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So you've been told "24/7: The Passion of Life" is a good movie about BDSM? Well, there are reasons to be happy about this film and that's because it does NOT make a couple of popular BDSM-related mistakes. That's good. However it makes a lot of other mistakes. And that's very bad.
This movie is two very different women, getting to know each other by coincidence. Maria, a professional dominatrix, and Eva, daughter of a wealthy hotel owner, destined to take over the family business. Growing curious, then fascinated of Marias bizarre yet somehow attracting world of erotic subjection AND freedom, Eva begins a journey of sexual self-discovery.
That doesn't sound so bad, does it? Also, people who are into BDSM are NOT portrayed as perverts or potential criminals. They don't need to be prosecuted, healed, locked away... they're fine!
Unfortunately, if a movie is not bad (in one way) that still doesn't make it good. It also needs good acting, good dialogues, moody pictures, a powerful soundtrack. "24/7: The Passion of Life" doesn't have any of these, at least not enough for a good film. Some actors are pretty convincing, many aren't, the dialogues change from trivial to lecture-like and back - There's no in between, no subtlety. Whenever Maria starts lecturing about religion or sexual freedom, I can't quite shake of the feeling that this should have made a better essay instead of a movie. Even though none of her thoughts are really new to the rather well-educated viewer. The soundtrack mostly fits the religious background theme, although I think it's much of an over-egged pudding every now and then (as my German->English translation website tells me to put it...). Especially Mozart's Lacrimosa, whose intensity has been used up quite a bit by other movie directors already. A little more subtlety might have done some good here, too.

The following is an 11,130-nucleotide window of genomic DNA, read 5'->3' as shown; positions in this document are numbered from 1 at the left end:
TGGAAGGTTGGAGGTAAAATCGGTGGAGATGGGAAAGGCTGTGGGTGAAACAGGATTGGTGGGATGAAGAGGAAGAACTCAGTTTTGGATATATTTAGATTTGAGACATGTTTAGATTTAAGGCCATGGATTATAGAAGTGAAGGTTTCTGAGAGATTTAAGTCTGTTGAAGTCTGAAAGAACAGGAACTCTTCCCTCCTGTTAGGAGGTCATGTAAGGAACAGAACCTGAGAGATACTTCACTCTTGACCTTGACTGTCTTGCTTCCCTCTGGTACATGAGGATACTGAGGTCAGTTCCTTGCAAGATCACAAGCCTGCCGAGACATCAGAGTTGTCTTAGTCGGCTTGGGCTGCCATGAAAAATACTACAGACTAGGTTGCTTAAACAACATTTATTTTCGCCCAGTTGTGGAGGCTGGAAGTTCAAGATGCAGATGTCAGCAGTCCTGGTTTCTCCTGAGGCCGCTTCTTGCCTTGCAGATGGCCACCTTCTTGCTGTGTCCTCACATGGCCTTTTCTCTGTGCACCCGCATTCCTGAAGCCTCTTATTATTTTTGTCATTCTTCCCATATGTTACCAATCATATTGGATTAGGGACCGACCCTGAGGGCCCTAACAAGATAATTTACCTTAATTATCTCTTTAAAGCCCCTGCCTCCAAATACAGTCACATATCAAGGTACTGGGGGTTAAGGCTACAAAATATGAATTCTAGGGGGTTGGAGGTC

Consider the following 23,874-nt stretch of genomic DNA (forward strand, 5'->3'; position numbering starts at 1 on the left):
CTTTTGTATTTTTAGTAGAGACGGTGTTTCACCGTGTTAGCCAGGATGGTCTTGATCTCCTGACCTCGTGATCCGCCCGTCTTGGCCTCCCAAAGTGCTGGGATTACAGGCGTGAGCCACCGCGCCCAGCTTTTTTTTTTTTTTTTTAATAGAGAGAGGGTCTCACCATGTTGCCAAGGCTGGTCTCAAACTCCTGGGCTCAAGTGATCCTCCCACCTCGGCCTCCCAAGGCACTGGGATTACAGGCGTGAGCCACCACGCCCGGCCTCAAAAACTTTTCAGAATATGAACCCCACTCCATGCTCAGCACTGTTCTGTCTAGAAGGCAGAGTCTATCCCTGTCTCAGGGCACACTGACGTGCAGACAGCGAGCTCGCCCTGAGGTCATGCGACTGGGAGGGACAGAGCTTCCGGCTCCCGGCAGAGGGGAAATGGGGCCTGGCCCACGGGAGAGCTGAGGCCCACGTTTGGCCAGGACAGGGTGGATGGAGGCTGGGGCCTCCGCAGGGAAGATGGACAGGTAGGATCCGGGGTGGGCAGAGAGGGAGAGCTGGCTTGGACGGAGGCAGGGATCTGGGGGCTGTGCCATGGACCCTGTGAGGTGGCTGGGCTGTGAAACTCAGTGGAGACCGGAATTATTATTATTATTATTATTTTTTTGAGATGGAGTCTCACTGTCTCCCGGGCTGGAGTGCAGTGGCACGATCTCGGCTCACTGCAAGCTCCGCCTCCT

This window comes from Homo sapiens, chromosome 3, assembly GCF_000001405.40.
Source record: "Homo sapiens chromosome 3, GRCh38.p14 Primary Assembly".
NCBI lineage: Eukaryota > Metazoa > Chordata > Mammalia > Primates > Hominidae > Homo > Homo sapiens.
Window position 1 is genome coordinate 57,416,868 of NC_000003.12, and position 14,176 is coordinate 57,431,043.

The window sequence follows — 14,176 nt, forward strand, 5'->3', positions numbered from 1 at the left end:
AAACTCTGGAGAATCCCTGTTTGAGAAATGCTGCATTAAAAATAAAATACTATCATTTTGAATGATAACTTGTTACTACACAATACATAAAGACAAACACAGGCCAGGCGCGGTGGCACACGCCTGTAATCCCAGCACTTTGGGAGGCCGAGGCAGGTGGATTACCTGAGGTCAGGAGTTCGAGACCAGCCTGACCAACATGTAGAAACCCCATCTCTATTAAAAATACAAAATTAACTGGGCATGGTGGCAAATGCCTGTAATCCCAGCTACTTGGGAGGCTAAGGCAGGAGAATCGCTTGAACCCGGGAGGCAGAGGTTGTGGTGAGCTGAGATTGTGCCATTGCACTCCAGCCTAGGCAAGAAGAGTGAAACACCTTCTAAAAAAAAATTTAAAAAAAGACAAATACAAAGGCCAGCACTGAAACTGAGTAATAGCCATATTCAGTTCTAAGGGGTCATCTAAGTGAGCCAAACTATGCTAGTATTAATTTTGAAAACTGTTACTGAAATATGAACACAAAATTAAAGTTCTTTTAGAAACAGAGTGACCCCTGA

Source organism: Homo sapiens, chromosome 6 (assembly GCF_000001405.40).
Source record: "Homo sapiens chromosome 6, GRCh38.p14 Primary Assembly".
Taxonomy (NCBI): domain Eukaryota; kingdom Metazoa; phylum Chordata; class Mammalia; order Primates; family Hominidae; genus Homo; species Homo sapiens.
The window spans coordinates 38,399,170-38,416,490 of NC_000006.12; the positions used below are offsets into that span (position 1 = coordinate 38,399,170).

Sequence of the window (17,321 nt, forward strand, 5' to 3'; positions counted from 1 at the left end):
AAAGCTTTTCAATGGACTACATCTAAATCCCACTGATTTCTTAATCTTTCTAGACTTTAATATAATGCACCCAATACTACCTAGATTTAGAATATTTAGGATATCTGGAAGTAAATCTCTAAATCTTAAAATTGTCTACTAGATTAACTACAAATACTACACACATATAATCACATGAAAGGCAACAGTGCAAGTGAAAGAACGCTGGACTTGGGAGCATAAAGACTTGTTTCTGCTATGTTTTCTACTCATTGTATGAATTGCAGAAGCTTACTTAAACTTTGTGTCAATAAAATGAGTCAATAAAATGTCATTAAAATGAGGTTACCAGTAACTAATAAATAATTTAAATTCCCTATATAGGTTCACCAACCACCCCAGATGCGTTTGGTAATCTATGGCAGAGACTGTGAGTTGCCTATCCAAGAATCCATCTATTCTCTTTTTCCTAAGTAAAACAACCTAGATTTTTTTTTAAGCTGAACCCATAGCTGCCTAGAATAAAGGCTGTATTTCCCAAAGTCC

Also, the religious thing: It seems to be much about throwing the ingredients of sadomasochism and Religion together. I didn't really see a dynamic evolving from this mixture. But maybe I didn't get it, as I'm neither religious nor a fan of ample symbolism as much as the makers of this movie seem to be - so I tend to tune that out. Anyhow: just combining two different elements doesn' make a movie - or art in general - interesting at all. That is, unless something new evolves. Like a chemical reaction. No chemistry here, at least none that I'm aware of.
This movie isn't all bad. It's almost okay. But the sad thing is, it could have actually been very good, as the plot is promising and so is the seemingly odd combination of religion and sadomasochism.
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